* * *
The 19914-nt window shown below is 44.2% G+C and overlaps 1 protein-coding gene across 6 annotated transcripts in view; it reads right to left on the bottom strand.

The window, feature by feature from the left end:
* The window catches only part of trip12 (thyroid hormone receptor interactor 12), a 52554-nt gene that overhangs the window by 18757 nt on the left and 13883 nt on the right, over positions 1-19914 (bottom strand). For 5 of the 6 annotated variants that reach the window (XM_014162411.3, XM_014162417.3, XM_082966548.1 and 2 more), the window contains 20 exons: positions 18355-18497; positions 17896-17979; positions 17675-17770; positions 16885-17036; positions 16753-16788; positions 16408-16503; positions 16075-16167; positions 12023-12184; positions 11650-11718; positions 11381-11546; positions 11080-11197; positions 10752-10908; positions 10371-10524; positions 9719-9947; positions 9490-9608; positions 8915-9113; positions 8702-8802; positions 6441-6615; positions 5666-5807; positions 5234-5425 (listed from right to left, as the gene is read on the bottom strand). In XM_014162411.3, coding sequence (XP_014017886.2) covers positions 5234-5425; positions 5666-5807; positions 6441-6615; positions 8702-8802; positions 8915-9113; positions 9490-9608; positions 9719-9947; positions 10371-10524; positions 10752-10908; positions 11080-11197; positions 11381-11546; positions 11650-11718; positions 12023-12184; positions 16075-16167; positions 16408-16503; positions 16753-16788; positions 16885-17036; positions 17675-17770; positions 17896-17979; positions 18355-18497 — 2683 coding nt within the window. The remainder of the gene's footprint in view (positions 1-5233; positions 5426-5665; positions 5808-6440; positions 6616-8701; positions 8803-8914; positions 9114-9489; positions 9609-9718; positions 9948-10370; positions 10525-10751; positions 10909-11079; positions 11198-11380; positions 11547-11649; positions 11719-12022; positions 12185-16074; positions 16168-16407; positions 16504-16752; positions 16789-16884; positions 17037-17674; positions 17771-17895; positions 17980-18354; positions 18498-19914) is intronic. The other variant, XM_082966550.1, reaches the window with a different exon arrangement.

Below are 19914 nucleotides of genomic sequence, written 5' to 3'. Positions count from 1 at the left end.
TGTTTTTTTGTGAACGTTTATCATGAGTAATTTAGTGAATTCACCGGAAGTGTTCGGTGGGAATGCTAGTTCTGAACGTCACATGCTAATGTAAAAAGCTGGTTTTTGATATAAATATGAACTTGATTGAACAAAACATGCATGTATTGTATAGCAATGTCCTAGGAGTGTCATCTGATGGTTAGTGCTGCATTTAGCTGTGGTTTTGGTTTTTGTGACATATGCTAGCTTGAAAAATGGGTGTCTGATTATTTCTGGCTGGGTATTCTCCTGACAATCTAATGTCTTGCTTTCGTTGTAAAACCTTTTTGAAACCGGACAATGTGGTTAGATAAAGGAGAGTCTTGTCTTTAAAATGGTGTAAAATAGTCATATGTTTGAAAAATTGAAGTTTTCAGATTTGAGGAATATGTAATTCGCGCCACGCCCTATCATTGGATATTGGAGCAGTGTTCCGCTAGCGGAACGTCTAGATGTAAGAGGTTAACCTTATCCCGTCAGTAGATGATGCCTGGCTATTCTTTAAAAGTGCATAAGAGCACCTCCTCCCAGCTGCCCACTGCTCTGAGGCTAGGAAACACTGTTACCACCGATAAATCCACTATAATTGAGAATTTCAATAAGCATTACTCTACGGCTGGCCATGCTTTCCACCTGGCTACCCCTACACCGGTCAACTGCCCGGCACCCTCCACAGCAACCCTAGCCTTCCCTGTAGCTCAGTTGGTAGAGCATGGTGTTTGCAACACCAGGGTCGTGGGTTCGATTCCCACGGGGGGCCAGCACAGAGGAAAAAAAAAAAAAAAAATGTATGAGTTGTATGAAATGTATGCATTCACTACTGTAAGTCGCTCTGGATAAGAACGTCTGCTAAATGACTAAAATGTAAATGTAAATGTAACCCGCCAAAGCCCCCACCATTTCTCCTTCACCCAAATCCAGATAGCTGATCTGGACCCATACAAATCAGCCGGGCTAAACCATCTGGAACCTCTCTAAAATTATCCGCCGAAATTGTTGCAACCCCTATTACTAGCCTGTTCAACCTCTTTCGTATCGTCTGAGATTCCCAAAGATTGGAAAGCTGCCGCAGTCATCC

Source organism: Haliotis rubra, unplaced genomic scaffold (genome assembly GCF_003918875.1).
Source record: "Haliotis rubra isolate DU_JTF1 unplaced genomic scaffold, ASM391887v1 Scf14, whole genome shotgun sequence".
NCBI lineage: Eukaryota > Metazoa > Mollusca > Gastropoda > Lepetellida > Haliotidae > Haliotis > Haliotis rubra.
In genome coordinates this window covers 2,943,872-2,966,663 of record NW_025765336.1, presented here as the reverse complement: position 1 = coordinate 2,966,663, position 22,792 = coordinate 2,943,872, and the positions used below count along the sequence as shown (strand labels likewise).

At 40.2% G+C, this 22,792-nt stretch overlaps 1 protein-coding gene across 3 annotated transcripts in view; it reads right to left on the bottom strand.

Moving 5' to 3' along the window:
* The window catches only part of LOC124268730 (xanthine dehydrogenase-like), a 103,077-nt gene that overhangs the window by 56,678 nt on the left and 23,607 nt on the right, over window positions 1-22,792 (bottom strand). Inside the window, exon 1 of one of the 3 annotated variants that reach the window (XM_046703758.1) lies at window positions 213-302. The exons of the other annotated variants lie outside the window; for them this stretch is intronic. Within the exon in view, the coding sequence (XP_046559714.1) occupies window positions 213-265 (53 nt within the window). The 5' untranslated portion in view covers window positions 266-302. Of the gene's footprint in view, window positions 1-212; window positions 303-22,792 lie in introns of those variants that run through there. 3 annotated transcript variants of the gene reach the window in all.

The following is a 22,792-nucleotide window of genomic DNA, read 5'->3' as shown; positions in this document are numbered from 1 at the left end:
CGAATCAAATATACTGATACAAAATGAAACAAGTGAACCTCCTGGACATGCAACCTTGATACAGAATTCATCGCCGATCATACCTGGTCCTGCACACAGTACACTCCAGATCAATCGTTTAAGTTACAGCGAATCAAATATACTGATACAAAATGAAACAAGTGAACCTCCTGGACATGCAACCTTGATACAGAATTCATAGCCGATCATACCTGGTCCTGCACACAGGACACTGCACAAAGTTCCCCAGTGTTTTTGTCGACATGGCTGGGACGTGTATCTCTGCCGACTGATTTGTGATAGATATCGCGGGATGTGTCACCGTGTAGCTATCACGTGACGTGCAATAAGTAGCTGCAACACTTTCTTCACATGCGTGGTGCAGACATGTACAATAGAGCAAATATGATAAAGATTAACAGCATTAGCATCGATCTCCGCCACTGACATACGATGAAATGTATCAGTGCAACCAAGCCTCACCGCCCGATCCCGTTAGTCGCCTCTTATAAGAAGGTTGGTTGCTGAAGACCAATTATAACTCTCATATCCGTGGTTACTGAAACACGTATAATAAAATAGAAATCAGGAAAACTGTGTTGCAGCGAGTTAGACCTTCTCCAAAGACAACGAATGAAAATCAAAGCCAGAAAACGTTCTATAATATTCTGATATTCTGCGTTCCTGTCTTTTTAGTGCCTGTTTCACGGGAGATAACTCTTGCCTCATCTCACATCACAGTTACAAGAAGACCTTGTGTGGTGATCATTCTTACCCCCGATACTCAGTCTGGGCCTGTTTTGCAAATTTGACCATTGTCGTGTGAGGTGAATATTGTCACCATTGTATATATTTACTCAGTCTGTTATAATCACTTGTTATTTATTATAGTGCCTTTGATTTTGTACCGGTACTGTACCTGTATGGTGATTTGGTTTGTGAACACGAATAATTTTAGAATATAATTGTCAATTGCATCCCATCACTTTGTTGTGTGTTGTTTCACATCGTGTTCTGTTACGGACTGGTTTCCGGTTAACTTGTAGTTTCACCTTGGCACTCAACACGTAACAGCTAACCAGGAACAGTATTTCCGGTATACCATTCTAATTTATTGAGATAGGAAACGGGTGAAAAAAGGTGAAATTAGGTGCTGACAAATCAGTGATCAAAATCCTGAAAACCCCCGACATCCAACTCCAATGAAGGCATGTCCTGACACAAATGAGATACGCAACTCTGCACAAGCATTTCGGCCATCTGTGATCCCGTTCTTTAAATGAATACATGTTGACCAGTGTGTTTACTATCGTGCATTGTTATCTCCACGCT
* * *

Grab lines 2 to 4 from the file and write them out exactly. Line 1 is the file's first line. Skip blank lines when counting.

The window, feature by feature from the left end:
* The window catches only part of trip12 (thyroid hormone receptor interactor 12), a 52554-nt gene that overhangs the window by 18757 nt on the left and 13883 nt on the right, over positions 1-19914 (bottom strand). For 5 of the 6 annotated variants that reach the window (XM_014162411.3, XM_014162417.3, XM_082966548.1 and 2 more), the window contains 20 exons: positions 18355-18497; positions 17896-17979; positions 17675-17770; positions 16885-17036; positions 16753-16788; positions 16408-16503; positions 16075-16167; positions 12023-12184; positions 11650-11718; positions 11381-11546; positions 11080-11197; positions 10752-10908; positions 10371-10524; positions 9719-9947; positions 9490-9608; positions 8915-9113; positions 8702-8802; positions 6441-6615; positions 5666-5807; positions 5234-5425 (listed from right to left, as the gene is read on the bottom strand). In XM_014162411.3, coding sequence (XP_014017886.2) covers positions 5234-5425; positions 5666-5807; positions 6441-6615; positions 8702-8802; positions 8915-9113; positions 9490-9608; positions 9719-9947; positions 10371-10524; positions 10752-10908; positions 11080-11197; positions 11381-11546; positions 11650-11718; positions 12023-12184; positions 16075-16167; positions 16408-16503; positions 16753-16788; positions 16885-17036; positions 17675-17770; positions 17896-17979; positions 18355-18497 — 2683 coding nt within the window. The remainder of the gene's footprint in view (positions 1-5233; positions 5426-5665; positions 5808-6440; positions 6616-8701; positions 8803-8914; positions 9114-9489; positions 9609-9718; positions 9948-10370; positions 10525-10751; positions 10909-11079; positions 11198-11380; positions 11547-11649; positions 11719-12022; positions 12185-16074; positions 16168-16407; positions 16504-16752; positions 16789-16884; positions 17037-17674; positions 17771-17895; positions 17980-18354; positions 18498-19914) is intronic. The other variant, XM_082966550.1, reaches the window with a different exon arrangement.

Below are 19914 nucleotides of genomic sequence, written 5' to 3'. Positions count from 1 at the left end.